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Odovtos International Journal of Dental Sciences

On-line version ISSN 2215-3411Print version ISSN 1659-1046

Odovtos vol.21 n.2 San José May./Aug. 2019




Karol Ramirez1 


Associate Professor

11. Co-editor-in-chief Odovtos International Journal of Dental Sciences Associate Professor Faculty of Dentistry, Universidad de Costa Rica.

Childhood overweight and obesity are serious public health problems worldwide. Factors such as inadequate nutrition and decreased practice of exercise, are modifiable variables, therefore, overweight and obesity should be prevented from very early ages, to reduce the likelihood of suffering later in life of diabetes, cardiovascular disease, stroke, and some types of cancer. In addition, overweight and obesity, are linked to leading causes of deaths globally.

In Costa Rica, data from the 2008-2009 National Nutrition Survey indicate that 8.1% of children between 1 and 4 years of age, are overweight; 11.8% of children 5 to 12 years are overweight and 9.6% are obese (based from their Body Mass Index). In the general adolescent population, overweight represents 14.7% of this population and obesity is 6.1%. This data has also been confirmed by the first Height and Weight Census in Schoolchildren (2017) by researchers from the School of Nutrition at the University of Costa Rica that have been studying this topic for more than a decade. The census shows that slightly more than one third of the study population, 34% (N = 118,078) of school-aged boys and girls are overweight.

According to the School of Nutrition of the University of Costa Rica, obesity represents in Costa Rica, a major predisposing factor to these chronic diseases mentioned above, which represent the main causes of morbidity in the country, and medical consultations at the Caja Costarricense del Seguro Social (Costa Rican Social Insurance Fund, in charge of most of the nation's public health sector). The problem lies, according to experts, that still in most public schools and in the community, there is access to unhealthy foods. For example, foods consumed during school snacks are products with high content of fats, sugars, sodium and are deficient in essential nutrients. They reported a low consumption of fruits and vegetables. Also, the School of Nutrition of the University of Costa Rica, report a high consumption of sugar-loaded drinks, such as sodas, sweetened teas and fruit juices, a large part of the problem drinks, instead of water. A general trend in the country has been to replace the traditional nutrient rich diet, for processed foods, high in fat, sugar and refined carbohydrates.

We know that good nutrition plays an important role in the development and protection of oral health. A good diet allows a strong and functional immune system. We also know the influence of nutrition on the appearance of cavities, not only dependent on the type of food, but on the frequency, and when the aliments are ingested. If carbohydrates are ingested and a proper oral hygiene is not carried out, the sugars are fermented in response to periods of low ph, and can cause the demineralization of teeth by acid-producing bacteria on dental biofilms. In addition, we know about different studies that establish associations between negative trend eating patterns and gingivitis.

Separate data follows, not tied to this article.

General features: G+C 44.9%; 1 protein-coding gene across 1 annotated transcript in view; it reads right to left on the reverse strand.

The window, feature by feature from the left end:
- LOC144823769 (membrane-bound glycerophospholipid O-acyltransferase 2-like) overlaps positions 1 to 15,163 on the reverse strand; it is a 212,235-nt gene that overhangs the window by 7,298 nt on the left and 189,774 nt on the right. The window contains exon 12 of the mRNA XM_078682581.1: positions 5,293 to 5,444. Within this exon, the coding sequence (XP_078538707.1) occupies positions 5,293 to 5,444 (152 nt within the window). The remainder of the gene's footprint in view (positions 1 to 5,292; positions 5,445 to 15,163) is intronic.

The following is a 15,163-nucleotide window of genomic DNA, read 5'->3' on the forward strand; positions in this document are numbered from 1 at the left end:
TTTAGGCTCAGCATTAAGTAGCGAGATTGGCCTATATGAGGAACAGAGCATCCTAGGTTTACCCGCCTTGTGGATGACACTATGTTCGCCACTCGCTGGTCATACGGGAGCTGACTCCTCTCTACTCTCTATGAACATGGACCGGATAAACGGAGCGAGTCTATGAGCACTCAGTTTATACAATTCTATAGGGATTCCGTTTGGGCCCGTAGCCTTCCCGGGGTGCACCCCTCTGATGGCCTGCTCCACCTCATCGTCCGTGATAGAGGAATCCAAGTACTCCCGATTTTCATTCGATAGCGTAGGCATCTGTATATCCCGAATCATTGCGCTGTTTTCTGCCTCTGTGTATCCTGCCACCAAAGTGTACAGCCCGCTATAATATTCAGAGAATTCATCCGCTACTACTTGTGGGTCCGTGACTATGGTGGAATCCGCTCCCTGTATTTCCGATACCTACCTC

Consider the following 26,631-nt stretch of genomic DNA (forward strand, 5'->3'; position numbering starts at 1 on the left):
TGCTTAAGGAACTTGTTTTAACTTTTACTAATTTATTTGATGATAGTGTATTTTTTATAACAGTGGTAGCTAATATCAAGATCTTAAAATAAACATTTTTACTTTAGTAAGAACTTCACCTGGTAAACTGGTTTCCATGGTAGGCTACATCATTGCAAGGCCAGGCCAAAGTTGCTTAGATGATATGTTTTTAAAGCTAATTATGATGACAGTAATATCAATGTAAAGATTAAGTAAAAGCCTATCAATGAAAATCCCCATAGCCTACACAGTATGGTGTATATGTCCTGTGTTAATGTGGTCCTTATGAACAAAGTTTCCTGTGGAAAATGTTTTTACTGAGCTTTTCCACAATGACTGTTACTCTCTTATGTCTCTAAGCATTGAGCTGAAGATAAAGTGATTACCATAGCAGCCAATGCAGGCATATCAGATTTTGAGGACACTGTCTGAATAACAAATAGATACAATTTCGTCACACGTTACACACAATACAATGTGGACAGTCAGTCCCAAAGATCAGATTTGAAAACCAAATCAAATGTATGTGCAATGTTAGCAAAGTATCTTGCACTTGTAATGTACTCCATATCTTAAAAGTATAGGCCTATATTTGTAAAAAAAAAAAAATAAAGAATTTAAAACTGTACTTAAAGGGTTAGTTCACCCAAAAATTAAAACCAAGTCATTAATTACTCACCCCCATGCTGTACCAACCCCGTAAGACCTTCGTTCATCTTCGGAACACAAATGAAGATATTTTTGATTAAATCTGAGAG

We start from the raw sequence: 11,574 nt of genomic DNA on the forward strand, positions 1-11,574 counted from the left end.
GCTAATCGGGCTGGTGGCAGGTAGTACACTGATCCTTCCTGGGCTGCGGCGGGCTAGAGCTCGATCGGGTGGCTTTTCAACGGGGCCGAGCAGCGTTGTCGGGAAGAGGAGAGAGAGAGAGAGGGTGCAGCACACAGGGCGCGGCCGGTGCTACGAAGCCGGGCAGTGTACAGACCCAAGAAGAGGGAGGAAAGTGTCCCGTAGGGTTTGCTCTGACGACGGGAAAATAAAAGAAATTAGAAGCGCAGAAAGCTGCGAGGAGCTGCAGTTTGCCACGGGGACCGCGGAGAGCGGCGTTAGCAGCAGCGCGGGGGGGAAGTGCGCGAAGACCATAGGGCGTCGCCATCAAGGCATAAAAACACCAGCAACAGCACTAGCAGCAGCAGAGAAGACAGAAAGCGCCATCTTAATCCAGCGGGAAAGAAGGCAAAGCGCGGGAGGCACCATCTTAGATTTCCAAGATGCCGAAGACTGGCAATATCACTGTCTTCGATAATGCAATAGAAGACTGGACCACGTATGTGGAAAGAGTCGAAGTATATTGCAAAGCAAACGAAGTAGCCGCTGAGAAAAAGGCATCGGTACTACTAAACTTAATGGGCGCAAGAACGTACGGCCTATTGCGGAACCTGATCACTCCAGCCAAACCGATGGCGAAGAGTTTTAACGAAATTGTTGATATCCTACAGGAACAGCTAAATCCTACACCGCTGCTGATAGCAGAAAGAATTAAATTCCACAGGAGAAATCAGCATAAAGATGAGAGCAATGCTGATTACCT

The School of Nutrition of the University of Costa Rica has called for other sectors of the University to oversee the welfare of schoolchildren by further analyzing and comprehending the nutritional situation of the population in general. As part of this initiative, researchers from the School of Dentistry are working with Nutritionists from the School of Medicine, to determine in a near future, at a national level, the nutritional and oral health status of Costa Rican schoolchildren, and if differences exist in different geographical areas of the country. An aim is to make scientific bases in order to make nutritional interventions guided by experts, that encourages nutritional quality not quantity. As a first step, it is necessary among professionals that offer direct attention to the general public, to unify knowledge and educate the school population to develop sustainable healthy eating habits and proper oral hygiene behaviors. Proper nutrition and the establishment of appropriate oral hygiene habits in children, can contribute to a healthy lifestyle, and also prevent the development of other chronic non-communicable calls diseases. This is a starting point to undertake disease prevention and health promotion actions, based on educational and comprehensive strategies.

Data taken from:

Ministerio de Salud de Costa Rica. Encuesta Nacional de Nutrición 2008-2009. Fascículo Antropometría. San José, Costa Rica: Ministerio de Salud; 2012.

Pronunciamiento en relación con la salud y nutrición en Costa Rica, según los resultados del reciente Censo Escolar de Peso y Talla/2017. Acuerdo firme, sesión No. 142-2017, artículo 4, de la Asamblea de Escuela de Nutrición celebrada el 19 de abril de 2017.

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